Orangutans, both Sumatran and Bornean, maintain loose communities or clusters of males and females. Mother-infant bonds are the strongest and weaken with the offspring’s age. Males either move to a new community or wander between communities once they have become independent. Flanged males do not tolerate each other, but they are tolerant of subadult males. Relatively high food abundance in some parts of the Sumatran orangutans’ range enables greater levels of sociality than has been observed among Bornean orangutans.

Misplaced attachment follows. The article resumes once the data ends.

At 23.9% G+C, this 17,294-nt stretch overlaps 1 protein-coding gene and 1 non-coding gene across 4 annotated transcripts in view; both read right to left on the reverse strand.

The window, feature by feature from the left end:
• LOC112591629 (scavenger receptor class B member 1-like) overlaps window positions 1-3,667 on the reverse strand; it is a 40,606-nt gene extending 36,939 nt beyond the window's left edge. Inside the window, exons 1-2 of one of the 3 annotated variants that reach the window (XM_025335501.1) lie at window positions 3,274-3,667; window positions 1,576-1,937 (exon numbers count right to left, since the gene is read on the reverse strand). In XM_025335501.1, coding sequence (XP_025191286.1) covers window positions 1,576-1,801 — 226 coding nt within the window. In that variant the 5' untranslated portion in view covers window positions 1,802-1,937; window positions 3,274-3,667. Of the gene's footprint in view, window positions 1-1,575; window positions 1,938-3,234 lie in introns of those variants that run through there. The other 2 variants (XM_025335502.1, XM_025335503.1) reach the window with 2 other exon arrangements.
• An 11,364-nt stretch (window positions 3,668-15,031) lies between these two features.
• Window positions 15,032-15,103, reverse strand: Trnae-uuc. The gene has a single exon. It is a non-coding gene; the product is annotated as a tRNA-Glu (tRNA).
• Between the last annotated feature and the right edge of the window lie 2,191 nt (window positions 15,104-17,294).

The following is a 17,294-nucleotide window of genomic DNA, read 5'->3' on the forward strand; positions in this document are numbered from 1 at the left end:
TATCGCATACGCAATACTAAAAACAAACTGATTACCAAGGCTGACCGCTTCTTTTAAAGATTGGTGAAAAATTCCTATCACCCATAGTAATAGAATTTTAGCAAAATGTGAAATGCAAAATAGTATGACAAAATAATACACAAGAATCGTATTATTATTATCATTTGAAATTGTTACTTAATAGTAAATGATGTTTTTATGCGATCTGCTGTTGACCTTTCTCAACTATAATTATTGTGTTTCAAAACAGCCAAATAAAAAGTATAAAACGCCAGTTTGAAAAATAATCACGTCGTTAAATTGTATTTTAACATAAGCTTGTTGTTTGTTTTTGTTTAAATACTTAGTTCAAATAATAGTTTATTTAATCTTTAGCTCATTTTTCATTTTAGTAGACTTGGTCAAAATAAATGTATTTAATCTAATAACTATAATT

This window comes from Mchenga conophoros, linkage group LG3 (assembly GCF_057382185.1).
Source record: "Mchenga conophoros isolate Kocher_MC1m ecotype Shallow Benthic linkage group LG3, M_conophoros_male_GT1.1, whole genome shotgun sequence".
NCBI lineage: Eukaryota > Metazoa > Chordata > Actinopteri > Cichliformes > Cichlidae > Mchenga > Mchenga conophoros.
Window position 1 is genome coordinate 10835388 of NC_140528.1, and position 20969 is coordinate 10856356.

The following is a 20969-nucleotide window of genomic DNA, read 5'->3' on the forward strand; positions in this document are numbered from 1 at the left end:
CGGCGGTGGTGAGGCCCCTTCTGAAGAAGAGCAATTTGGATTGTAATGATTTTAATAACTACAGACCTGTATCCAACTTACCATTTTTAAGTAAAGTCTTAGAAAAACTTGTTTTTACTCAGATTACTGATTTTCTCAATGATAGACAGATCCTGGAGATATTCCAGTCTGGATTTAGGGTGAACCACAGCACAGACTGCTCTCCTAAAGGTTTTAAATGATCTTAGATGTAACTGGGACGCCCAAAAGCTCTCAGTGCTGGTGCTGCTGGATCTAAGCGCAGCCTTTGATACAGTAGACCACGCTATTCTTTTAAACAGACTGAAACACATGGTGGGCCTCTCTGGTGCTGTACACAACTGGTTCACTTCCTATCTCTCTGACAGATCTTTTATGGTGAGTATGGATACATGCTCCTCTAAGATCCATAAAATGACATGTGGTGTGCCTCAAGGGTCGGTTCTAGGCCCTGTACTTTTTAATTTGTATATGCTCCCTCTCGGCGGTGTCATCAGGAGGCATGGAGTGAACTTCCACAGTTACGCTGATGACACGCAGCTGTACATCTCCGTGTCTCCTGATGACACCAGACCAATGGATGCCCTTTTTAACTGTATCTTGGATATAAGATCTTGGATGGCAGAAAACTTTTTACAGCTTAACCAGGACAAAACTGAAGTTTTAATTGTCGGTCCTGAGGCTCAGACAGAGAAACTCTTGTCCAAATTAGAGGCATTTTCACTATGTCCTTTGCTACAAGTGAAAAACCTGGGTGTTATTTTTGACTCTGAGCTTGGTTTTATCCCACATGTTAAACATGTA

In both species, long calls enable adult males to notify females and other orangutans of their location over long distances. It is thought that the cheek pads on adult males help them direct their calls.

Threats and Conservation

The Sumatran Orangutan is considered Critically Endangered by the International Union for the Conservation of Nature (IUCN). In 2002, it was estimated that only 7,300 Sumatran orangutans remained. Threats include: hunting, international trade, forest fires, forest fragmentation, timber production, and logging.